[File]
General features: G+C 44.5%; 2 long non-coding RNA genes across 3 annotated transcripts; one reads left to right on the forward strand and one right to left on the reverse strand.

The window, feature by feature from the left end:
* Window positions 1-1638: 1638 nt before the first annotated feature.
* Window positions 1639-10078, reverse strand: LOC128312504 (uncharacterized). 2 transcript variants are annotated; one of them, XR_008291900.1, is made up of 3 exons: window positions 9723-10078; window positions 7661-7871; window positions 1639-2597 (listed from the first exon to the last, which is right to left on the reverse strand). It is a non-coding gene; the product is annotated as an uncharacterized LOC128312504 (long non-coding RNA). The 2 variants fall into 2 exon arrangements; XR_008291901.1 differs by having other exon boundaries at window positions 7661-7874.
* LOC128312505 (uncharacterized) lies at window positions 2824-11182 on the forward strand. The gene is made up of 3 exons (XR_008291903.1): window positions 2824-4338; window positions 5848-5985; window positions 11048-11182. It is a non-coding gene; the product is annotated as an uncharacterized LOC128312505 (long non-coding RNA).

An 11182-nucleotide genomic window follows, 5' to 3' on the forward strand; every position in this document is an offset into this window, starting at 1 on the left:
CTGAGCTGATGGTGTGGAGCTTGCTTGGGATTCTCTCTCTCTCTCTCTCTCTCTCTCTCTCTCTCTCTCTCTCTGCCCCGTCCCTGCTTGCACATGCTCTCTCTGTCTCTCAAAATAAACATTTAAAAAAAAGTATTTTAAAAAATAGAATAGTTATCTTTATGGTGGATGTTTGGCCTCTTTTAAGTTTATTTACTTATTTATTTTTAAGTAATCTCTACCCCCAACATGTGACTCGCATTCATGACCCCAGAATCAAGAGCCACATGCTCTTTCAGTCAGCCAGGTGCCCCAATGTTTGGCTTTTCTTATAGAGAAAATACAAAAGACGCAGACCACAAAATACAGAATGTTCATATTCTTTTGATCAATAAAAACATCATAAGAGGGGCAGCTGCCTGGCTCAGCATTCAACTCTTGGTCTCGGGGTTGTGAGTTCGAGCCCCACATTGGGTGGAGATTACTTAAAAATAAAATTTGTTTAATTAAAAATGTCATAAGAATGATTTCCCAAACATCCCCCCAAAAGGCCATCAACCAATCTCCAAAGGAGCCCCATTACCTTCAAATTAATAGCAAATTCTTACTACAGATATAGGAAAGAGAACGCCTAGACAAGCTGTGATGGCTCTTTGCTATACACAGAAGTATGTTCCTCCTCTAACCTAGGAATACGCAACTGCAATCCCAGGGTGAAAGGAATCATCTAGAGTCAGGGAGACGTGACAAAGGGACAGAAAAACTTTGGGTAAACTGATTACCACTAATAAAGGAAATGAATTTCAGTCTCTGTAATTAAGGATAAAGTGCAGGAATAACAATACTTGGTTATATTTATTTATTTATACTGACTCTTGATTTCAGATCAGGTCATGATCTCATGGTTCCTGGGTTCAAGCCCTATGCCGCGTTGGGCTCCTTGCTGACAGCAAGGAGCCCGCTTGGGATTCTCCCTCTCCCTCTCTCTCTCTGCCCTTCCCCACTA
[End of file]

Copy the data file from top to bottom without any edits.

General features: G+C 44.5%; 2 long non-coding RNA genes across 3 annotated transcripts; one reads left to right on the forward strand and one right to left on the reverse strand.

The window, feature by feature from the left end:
* Window positions 1-1638: 1638 nt before the first annotated feature.
* Window positions 1639-10078, reverse strand: LOC128312504 (uncharacterized). 2 transcript variants are annotated; one of them, XR_008291900.1, is made up of 3 exons: window positions 9723-10078; window positions 7661-7871; window positions 1639-2597 (listed from the first exon to the last, which is right to left on the reverse strand). It is a non-coding gene; the product is annotated as an uncharacterized LOC128312504 (long non-coding RNA). The 2 variants fall into 2 exon arrangements; XR_008291901.1 differs by having other exon boundaries at window positions 7661-7874.
* LOC128312505 (uncharacterized) lies at window positions 2824-11182 on the forward strand. The gene is made up of 3 exons (XR_008291903.1): window positions 2824-4338; window positions 5848-5985; window positions 11048-11182. It is a non-coding gene; the product is annotated as an uncharacterized LOC128312505 (long non-coding RNA).

An 11182-nucleotide genomic window follows, 5' to 3' on the forward strand; every position in this document is an offset into this window, starting at 1 on the left:
CTGAGCTGATGGTGTGGAGCTTGCTTGGGATTCTCTCTCTCTCTCTCTCTCTCTCTCTCTCTCTCTCTCTCTCTGCCCCGTCCCTGCTTGCACATGCTCTCTCTGTCTCTCAAAATAAACATTTAAAAAAAAGTATTTTAAAAAATAGAATAGTTATCTTTATGGTGGATGTTTGGCCTCTTTTAAGTTTATTTACTTATTTATTTTTAAGTAATCTCTACCCCCAACATGTGACTCGCATTCATGACCCCAGAATCAAGAGCCACATGCTCTTTCAGTCAGCCAGGTGCCCCAATGTTTGGCTTTTCTTATAGAGAAAATACAAAAGACGCAGACCACAAAATACAGAATGTTCATATTCTTTTGATCAATAAAAACATCATAAGAGGGGCAGCTGCCTGGCTCAGCATTCAACTCTTGGTCTCGGGGTTGTGAGTTCGAGCCCCACATTGGGTGGAGATTACTTAAAAATAAAATTTGTTTAATTAAAAATGTCATAAGAATGATTTCCCAAACATCCCCCCAAAAGGCCATCAACCAATCTCCAAAGGAGCCCCATTACCTTCAAATTAATAGCAAATTCTTACTACAGATATAGGAAAGAGAACGCCTAGACAAGCTGTGATGGCTCTTTGCTATACACAGAAGTATGTTCCTCCTCTAACCTAGGAATACGCAACTGCAATCCCAGGGTGAAAGGAATCATCTAGAGTCAGGGAGACGTGACAAAGGGACAGAAAAACTTTGGGTAAACTGATTACCACTAATAAAGGAAATGAATTTCAGTCTCTGTAATTAAGGATAAAGTGCAGGAATAACAATACTTGGTTATATTTATTTATTTATACTGACTCTTGATTTCAGATCAGGTCATGATCTCATGGTTCCTGGGTTCAAGCCCTATGCCGCGTTGGGCTCCTTGCTGACAGCAAGGAGCCCGCTTGGGATTCTCCCTCTCCCTCTCTCTCTCTGCCCTTCCCCACTA